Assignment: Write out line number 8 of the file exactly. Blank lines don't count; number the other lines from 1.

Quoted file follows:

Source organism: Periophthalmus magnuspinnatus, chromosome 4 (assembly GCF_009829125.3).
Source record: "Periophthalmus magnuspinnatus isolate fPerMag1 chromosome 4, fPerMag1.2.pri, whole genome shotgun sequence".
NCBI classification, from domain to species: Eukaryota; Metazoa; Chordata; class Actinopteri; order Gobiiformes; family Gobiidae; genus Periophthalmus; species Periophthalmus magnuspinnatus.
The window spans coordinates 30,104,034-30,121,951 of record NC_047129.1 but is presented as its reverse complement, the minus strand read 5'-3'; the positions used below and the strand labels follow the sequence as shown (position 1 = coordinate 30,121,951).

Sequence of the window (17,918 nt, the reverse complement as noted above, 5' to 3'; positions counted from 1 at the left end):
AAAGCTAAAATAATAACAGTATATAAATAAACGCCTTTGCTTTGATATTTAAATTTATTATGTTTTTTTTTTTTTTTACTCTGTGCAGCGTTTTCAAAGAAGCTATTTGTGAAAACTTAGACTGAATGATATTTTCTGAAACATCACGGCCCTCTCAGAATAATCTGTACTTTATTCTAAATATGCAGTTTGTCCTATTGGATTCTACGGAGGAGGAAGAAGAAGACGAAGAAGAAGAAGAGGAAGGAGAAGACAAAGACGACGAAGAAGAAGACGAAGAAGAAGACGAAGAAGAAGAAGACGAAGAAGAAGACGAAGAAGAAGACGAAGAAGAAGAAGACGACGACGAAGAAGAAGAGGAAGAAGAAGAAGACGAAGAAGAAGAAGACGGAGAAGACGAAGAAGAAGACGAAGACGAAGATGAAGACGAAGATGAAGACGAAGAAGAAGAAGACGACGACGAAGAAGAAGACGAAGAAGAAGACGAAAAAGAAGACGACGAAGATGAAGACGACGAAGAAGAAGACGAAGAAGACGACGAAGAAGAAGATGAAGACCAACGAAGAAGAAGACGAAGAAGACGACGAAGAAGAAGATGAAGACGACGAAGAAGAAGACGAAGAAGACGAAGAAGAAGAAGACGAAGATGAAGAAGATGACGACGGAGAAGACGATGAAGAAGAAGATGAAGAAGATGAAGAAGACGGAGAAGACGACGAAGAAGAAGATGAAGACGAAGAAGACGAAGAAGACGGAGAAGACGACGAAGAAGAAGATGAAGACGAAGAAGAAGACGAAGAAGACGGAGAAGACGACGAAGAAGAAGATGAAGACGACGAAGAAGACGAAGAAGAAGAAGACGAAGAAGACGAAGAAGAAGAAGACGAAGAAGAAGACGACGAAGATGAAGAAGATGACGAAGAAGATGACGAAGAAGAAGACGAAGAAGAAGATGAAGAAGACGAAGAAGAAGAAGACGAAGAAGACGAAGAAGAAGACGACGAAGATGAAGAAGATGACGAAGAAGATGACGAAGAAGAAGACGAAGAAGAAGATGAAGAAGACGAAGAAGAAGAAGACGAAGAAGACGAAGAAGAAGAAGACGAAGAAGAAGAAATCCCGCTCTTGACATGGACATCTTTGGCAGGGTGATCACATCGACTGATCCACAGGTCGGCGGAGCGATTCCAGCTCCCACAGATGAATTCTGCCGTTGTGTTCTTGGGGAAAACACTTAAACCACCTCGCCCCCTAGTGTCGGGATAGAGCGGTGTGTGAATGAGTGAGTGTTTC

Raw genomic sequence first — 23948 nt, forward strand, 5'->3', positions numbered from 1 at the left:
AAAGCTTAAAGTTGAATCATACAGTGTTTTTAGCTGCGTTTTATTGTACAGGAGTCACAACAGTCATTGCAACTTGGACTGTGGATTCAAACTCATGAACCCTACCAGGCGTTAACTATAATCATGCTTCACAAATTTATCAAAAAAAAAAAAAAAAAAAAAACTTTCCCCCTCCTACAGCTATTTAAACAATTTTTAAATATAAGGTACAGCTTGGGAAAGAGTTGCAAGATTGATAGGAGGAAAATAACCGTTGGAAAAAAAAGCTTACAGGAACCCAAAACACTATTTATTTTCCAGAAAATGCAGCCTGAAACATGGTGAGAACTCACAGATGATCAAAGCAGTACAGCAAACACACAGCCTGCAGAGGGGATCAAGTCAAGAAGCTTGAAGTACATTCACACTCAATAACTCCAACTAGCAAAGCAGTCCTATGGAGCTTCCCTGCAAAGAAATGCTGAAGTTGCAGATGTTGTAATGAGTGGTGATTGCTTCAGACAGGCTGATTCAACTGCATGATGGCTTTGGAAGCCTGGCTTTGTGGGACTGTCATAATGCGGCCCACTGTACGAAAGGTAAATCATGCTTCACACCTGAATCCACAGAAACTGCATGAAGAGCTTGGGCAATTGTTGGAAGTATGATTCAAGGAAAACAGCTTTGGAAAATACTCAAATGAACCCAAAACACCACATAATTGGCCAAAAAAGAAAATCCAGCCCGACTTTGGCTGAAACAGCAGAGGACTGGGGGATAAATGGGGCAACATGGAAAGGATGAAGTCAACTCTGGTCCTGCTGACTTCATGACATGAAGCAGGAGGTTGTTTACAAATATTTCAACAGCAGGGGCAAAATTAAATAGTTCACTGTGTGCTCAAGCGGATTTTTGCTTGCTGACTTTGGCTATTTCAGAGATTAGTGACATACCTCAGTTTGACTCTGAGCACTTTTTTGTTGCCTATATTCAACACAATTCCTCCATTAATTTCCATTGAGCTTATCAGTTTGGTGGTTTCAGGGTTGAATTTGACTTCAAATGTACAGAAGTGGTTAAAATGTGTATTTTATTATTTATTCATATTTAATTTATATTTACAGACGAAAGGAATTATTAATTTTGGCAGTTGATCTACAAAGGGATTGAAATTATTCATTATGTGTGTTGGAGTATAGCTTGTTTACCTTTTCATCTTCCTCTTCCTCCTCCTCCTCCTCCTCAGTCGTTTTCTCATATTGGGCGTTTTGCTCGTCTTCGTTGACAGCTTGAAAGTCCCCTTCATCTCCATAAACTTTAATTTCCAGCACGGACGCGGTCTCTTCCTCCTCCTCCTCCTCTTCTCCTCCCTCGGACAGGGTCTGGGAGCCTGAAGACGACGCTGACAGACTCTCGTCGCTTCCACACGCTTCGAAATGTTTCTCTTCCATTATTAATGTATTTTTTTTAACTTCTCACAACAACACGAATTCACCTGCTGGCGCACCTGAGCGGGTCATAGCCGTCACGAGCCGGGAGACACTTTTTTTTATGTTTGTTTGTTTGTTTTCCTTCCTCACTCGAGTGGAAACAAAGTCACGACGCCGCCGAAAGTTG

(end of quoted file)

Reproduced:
AAAGCTTAAAGTTGAATCATACAGTGTTTTTAGCTGCGTTTTATTGTACAGGAGTCACAACAGTCATTGCAACTTGGACTGTGGATTCAAACTCATGAACCCTACCAGGCGTTAACTATAATCATGCTTCACAAATTTATCAAAAAAAAAAAAAAAAAAAAAACTTTCCCCCTCCTACAGCTATTTAAACAATTTTTAAATATAAGGTACAGCTTGGGAAAGAGTTGCAAGATTGATAGGAGGAAAATAACCGTTGGAAAAAAAAGCTTACAGGAACCCAAAACACTATTTATTTTCCAGAAAATGCAGCCTGAAACATGGTGAGAACTCACAGATGATCAAAGCAGTACAGCAAACACACAGCCTGCAGAGGGGATCAAGTCAAGAAGCTTGAAGTACATTCACACTCAATAACTCCAACTAGCAAAGCAGTCCTATGGAGCTTCCCTGCAAAGAAATGCTGAAGTTGCAGATGTTGTAATGAGTGGTGATTGCTTCAGACAGGCTGATTCAACTGCATGATGGCTTTGGAAGCCTGGCTTTGTGGGACTGTCATAATGCGGCCCACTGTACGAAAGGTAAATCATGCTTCACACCTGAATCCACAGAAACTGCATGAAGAGCTTGGGCAATTGTTGGAAGTATGATTCAAGGAAAACAGCTTTGGAAAATACTCAAATGAACCCAAAACACCACATAATTGGCCAAAAAAGAAAATCCAGCCCGACTTTGGCTGAAACAGCAGAGGACTGGGGGATAAATGGGGCAACATGGAAAGGATGAAGTCAACTCTGGTCCTGCTGACTTCATGACATGAAGCAGGAGGTTGTTTACAAATATTTCAACAGCAGGGGCAAAATTAAATAGTTCACTGTGTGCTCAAGCGGATTTTTGCTTGCTGACTTTGGCTATTTCAGAGATTAGTGACATACCTCAGTTTGACTCTGAGCACTTTTTTGTTGCCTATATTCAACACAATTCCTCCATTAATTTCCATTGAGCTTATCAGTTTGGTGGTTTCAGGGTTGAATTTGACTTCAAATGTACAGAAGTGGTTAAAATGTGTATTTTATTATTTATTCATATTTAATTTATATTTACAGACGAAAGGAATTATTAATTTTGGCAGTTGATCTACAAAGGGATTGAAATTATTCATTATGTGTGTTGGAGTATAGCTTGTTTACCTTTTCATCTTCCTCTTCCTCCTCCTCCTCCTCCTCAGTCGTTTTCTCATATTGGGCGTTTTGCTCGTCTTCGTTGACAGCTTGAAAGTCCCCTTCATCTCCATAAACTTTAATTTCCAGCACGGACGCGGTCTCTTCCTCCTCCTCCTCCTCTTCTCCTCCCTCGGACAGGGTCTGGGAGCCTGAAGACGACGCTGACAGACTCTCGTCGCTTCCACACGCTTCGAAATGTTTCTCTTCCATTATTAATGTATTTTTTTTAACTTCTCACAACAACACGAATTCACCTGCTGGCGCACCTGAGCGGGTCATAGCCGTCACGAGCCGGGAGACACTTTTTTTTATGTTTGTTTGTTTGTTTTCCTTCCTCACTCGAGTGGAAACAAAGTCACGACGCCGCCGAAAGTTG